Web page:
“Sure, Mr President. That's how free-market capitalism works.”

“As real as a big ass on a fine woman is real?”

“As your top economist, I wouldn't put it like that, Mr President.”

“How would you put it?”

“I'd merely state that I'm telling you the God-honest truth, Mr. President.”

“Paint me pink and call me a vagina. Larry, I've got to tell you something. I was getting into a bit of a brainfart here. I was going to fire your ass, and Geithner's ass, and all the asses from Goldman Fraud Sachs that you bastards have saddled me with. I was going to get a hard-nosed nuts-and-bolts car guy from Detroit to help me sort out this Wall Street flimflam. But now that you've explained to me how free-market capitalism works, I'm having second thoughts.”


“As an old hand in Washington, Mr President, it's my pleasure to explain to you how the big players in the Washington-Wall Street cartel play the deep game of free-market capitalism.”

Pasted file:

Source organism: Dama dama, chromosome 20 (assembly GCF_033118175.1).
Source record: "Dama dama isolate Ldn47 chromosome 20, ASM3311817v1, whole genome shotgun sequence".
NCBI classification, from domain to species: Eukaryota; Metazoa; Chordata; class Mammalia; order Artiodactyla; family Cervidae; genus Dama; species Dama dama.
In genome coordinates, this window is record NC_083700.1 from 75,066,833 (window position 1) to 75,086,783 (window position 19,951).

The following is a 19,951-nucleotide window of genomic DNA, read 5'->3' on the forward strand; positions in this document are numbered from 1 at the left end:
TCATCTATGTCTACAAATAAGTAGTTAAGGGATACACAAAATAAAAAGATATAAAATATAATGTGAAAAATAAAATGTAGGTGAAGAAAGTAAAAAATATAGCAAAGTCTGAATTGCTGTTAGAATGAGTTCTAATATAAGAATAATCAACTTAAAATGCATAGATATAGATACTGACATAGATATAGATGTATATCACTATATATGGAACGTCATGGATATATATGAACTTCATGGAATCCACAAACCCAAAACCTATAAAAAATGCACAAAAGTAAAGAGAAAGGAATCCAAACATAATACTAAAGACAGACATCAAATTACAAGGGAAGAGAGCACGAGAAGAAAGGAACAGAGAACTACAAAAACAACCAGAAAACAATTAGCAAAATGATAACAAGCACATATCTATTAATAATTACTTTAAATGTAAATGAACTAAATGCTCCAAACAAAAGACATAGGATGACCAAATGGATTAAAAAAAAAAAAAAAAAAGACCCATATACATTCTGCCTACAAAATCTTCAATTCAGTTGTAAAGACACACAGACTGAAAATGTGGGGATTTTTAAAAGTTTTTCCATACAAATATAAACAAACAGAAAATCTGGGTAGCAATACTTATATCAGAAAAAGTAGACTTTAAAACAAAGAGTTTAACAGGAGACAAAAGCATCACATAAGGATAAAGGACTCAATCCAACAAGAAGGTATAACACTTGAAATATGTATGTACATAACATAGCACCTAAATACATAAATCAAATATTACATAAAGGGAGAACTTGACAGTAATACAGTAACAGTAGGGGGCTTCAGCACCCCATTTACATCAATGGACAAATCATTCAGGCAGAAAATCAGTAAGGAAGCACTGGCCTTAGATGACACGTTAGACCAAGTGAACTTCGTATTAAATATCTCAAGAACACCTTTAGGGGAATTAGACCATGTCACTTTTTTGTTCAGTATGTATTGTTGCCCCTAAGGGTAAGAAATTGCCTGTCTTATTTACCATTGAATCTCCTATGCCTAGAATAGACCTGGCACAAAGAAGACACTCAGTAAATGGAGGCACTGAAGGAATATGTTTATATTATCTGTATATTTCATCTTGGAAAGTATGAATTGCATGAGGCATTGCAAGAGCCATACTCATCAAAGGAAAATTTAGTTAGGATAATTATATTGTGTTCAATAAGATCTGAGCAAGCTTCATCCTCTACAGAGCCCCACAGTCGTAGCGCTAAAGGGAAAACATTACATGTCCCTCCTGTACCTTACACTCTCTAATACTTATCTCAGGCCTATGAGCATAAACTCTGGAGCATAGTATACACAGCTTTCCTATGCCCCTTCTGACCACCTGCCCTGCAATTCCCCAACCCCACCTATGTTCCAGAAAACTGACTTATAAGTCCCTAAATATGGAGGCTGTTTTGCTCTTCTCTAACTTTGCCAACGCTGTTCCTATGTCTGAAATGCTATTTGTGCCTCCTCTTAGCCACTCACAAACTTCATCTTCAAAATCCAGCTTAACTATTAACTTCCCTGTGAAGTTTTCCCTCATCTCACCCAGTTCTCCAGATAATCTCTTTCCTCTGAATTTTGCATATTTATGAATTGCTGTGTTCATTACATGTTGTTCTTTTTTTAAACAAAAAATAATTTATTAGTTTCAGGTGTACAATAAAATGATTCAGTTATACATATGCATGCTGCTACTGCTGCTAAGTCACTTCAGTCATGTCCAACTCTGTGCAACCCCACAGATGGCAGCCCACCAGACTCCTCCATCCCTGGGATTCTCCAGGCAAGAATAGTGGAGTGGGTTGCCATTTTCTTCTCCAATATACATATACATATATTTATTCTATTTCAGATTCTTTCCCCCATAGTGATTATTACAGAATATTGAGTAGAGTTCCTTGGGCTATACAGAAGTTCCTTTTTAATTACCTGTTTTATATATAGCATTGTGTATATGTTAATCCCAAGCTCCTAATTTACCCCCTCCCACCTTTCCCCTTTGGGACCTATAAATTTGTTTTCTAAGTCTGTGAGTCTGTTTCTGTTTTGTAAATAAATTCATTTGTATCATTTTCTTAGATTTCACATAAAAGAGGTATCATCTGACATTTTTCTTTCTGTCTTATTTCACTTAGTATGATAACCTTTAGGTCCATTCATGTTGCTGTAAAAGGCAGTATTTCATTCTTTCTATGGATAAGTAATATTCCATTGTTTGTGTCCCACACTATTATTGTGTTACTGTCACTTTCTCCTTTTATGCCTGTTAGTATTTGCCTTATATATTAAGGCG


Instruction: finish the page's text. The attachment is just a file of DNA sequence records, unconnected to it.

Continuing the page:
“I'm beginning to see how the beauty of the free-market machine works, Larry. I feel like a man who was stuck for two long years on a planet without women, forlornly singing his hope song, and then bang! like a slamdunk, he's catapulted into another dimension where there are all these hot chicks with big asses who look like Michele.”

“I hear you, Mr President. There's nothing more inspiring than a free-market epiphany.”

“Thank you for setting me straight. I feel like I've now grown up to finally become something I wasn't before — a real politician. Goodnight, Larry, it was great listening to you. Let me say it plain and true. I was blind, and now I see the free-market light shining bright before me in an overwhelming incandescent glow like a thousand suns blazing from a wide open sky, like a forest fire dancing from afar in an enchanting ballet of leaping flames, like a million volcanoes erupting from the verdant depths of an undulating seabed in a garden of shimmering starfish, like a nuclear bomb exploding from where a terrorist was hiding it behind the crap in his ass.”

“Goodnight, Sir. As your top economist, I would put it exactly like that.”